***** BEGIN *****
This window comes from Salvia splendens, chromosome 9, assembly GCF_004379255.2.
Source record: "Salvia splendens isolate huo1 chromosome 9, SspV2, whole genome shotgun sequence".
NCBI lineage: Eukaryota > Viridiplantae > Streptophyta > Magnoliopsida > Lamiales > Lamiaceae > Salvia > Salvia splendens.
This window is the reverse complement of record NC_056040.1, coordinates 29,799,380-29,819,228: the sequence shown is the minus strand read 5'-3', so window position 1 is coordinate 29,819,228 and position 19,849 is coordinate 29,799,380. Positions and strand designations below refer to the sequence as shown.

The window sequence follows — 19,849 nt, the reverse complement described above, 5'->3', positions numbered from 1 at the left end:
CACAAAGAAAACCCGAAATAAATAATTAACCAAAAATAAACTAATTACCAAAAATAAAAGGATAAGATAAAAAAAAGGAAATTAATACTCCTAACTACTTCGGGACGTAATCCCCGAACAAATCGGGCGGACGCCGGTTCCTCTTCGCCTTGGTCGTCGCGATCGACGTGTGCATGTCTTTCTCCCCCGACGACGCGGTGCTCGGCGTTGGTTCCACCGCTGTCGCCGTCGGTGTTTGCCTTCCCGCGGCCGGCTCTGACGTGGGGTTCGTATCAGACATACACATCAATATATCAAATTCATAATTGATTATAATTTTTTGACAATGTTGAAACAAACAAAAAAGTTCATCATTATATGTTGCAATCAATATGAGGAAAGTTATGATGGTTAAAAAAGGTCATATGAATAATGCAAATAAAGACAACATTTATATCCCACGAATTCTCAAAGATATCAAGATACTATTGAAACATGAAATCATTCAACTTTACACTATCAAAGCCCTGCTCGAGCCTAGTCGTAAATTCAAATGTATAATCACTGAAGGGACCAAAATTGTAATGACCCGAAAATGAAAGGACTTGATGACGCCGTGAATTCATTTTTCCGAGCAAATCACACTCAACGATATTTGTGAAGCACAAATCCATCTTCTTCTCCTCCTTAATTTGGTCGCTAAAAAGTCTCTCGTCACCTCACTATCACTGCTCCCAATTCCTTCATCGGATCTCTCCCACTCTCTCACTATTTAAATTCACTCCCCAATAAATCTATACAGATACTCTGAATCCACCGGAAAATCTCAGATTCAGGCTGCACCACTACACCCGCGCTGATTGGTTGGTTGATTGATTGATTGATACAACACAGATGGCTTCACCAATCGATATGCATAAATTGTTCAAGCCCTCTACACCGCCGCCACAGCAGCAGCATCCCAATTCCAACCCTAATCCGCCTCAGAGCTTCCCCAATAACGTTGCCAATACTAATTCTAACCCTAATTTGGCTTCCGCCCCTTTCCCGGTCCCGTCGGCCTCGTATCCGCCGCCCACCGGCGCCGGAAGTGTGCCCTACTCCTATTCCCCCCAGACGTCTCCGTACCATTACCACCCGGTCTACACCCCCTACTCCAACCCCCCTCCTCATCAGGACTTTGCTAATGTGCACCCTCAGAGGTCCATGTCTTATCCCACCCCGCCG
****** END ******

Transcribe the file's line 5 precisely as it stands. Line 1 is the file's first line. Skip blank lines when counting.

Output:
The window sequence follows — 19,849 nt, the reverse complement described above, 5'->3', positions numbered from 1 at the left end: